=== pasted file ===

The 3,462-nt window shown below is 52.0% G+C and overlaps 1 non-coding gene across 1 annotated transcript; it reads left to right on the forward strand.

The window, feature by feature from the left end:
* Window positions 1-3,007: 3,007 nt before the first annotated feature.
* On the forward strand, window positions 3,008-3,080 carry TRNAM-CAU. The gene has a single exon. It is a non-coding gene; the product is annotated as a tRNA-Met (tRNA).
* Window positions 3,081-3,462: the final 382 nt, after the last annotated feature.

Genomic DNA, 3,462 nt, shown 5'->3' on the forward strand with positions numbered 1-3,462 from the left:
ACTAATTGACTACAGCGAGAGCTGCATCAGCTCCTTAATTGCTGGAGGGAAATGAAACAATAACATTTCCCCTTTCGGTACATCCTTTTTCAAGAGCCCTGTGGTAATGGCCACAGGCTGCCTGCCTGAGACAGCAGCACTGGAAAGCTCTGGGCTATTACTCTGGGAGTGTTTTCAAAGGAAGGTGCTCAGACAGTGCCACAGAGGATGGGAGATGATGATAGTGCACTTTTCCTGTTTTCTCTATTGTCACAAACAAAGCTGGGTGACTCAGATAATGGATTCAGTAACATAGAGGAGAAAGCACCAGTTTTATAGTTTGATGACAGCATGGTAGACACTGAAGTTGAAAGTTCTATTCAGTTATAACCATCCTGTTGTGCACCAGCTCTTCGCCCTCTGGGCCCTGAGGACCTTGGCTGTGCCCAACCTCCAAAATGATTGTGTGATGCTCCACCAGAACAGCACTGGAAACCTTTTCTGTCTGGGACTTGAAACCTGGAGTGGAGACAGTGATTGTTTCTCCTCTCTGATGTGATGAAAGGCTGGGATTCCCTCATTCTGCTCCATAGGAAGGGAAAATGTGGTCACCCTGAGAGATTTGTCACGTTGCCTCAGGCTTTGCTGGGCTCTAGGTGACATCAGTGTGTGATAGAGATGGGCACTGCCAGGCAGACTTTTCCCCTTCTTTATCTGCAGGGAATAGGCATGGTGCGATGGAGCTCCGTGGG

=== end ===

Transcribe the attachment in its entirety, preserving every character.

The 3,462-nt window shown below is 52.0% G+C and overlaps 1 non-coding gene across 1 annotated transcript; it reads left to right on the forward strand.

The window, feature by feature from the left end:
* Window positions 1-3,007: 3,007 nt before the first annotated feature.
* On the forward strand, window positions 3,008-3,080 carry TRNAM-CAU. The gene has a single exon. It is a non-coding gene; the product is annotated as a tRNA-Met (tRNA).
* Window positions 3,081-3,462: the final 382 nt, after the last annotated feature.

Genomic DNA, 3,462 nt, shown 5'->3' on the forward strand with positions numbered 1-3,462 from the left:
ACTAATTGACTACAGCGAGAGCTGCATCAGCTCCTTAATTGCTGGAGGGAAATGAAACAATAACATTTCCCCTTTCGGTACATCCTTTTTCAAGAGCCCTGTGGTAATGGCCACAGGCTGCCTGCCTGAGACAGCAGCACTGGAAAGCTCTGGGCTATTACTCTGGGAGTGTTTTCAAAGGAAGGTGCTCAGACAGTGCCACAGAGGATGGGAGATGATGATAGTGCACTTTTCCTGTTTTCTCTATTGTCACAAACAAAGCTGGGTGACTCAGATAATGGATTCAGTAACATAGAGGAGAAAGCACCAGTTTTATAGTTTGATGACAGCATGGTAGACACTGAAGTTGAAAGTTCTATTCAGTTATAACCATCCTGTTGTGCACCAGCTCTTCGCCCTCTGGGCCCTGAGGACCTTGGCTGTGCCCAACCTCCAAAATGATTGTGTGATGCTCCACCAGAACAGCACTGGAAACCTTTTCTGTCTGGGACTTGAAACCTGGAGTGGAGACAGTGATTGTTTCTCCTCTCTGATGTGATGAAAGGCTGGGATTCCCTCATTCTGCTCCATAGGAAGGGAAAATGTGGTCACCCTGAGAGATTTGTCACGTTGCCTCAGGCTTTGCTGGGCTCTAGGTGACATCAGTGTGTGATAGAGATGGGCACTGCCAGGCAGACTTTTCCCCTTCTTTATCTGCAGGGAATAGGCATGGTGCGATGGAGCTCCGTGGG